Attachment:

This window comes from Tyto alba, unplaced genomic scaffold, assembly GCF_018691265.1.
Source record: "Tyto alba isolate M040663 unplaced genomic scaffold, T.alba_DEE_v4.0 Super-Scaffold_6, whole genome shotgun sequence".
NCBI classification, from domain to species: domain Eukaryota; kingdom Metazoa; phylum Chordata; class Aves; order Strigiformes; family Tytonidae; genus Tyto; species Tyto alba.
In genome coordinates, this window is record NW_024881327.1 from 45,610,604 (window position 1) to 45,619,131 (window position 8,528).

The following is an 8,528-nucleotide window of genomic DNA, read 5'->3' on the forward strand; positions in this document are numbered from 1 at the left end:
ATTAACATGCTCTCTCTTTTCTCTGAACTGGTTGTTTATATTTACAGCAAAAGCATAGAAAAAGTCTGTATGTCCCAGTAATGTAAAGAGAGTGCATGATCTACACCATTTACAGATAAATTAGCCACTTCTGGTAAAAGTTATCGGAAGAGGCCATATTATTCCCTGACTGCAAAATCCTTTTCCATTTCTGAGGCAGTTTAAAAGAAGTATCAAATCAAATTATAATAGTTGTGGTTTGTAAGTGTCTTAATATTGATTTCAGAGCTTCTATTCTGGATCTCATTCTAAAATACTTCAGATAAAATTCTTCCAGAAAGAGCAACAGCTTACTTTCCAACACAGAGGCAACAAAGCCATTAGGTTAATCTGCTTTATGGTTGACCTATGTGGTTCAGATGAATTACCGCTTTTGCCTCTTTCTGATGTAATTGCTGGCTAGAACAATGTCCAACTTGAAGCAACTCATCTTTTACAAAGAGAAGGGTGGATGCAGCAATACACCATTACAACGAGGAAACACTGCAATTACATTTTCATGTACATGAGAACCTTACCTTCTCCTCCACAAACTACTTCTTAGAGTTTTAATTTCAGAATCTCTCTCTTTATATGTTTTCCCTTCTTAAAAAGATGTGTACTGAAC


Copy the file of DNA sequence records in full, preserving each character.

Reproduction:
This window comes from Tyto alba, unplaced genomic scaffold, assembly GCF_018691265.1.
Source record: "Tyto alba isolate M040663 unplaced genomic scaffold, T.alba_DEE_v4.0 Super-Scaffold_6, whole genome shotgun sequence".
NCBI classification, from domain to species: domain Eukaryota; kingdom Metazoa; phylum Chordata; class Aves; order Strigiformes; family Tytonidae; genus Tyto; species Tyto alba.
In genome coordinates, this window is record NW_024881327.1 from 45,610,604 (window position 1) to 45,619,131 (window position 8,528).

The following is an 8,528-nucleotide window of genomic DNA, read 5'->3' on the forward strand; positions in this document are numbered from 1 at the left end:
ATTAACATGCTCTCTCTTTTCTCTGAACTGGTTGTTTATATTTACAGCAAAAGCATAGAAAAAGTCTGTATGTCCCAGTAATGTAAAGAGAGTGCATGATCTACACCATTTACAGATAAATTAGCCACTTCTGGTAAAAGTTATCGGAAGAGGCCATATTATTCCCTGACTGCAAAATCCTTTTCCATTTCTGAGGCAGTTTAAAAGAAGTATCAAATCAAATTATAATAGTTGTGGTTTGTAAGTGTCTTAATATTGATTTCAGAGCTTCTATTCTGGATCTCATTCTAAAATACTTCAGATAAAATTCTTCCAGAAAGAGCAACAGCTTACTTTCCAACACAGAGGCAACAAAGCCATTAGGTTAATCTGCTTTATGGTTGACCTATGTGGTTCAGATGAATTACCGCTTTTGCCTCTTTCTGATGTAATTGCTGGCTAGAACAATGTCCAACTTGAAGCAACTCATCTTTTACAAAGAGAAGGGTGGATGCAGCAATACACCATTACAACGAGGAAACACTGCAATTACATTTTCATGTACATGAGAACCTTACCTTCTCCTCCACAAACTACTTCTTAGAGTTTTAATTTCAGAATCTCTCTCTTTATATGTTTTCCCTTCTTAAAAAGATGTGTACTGAAC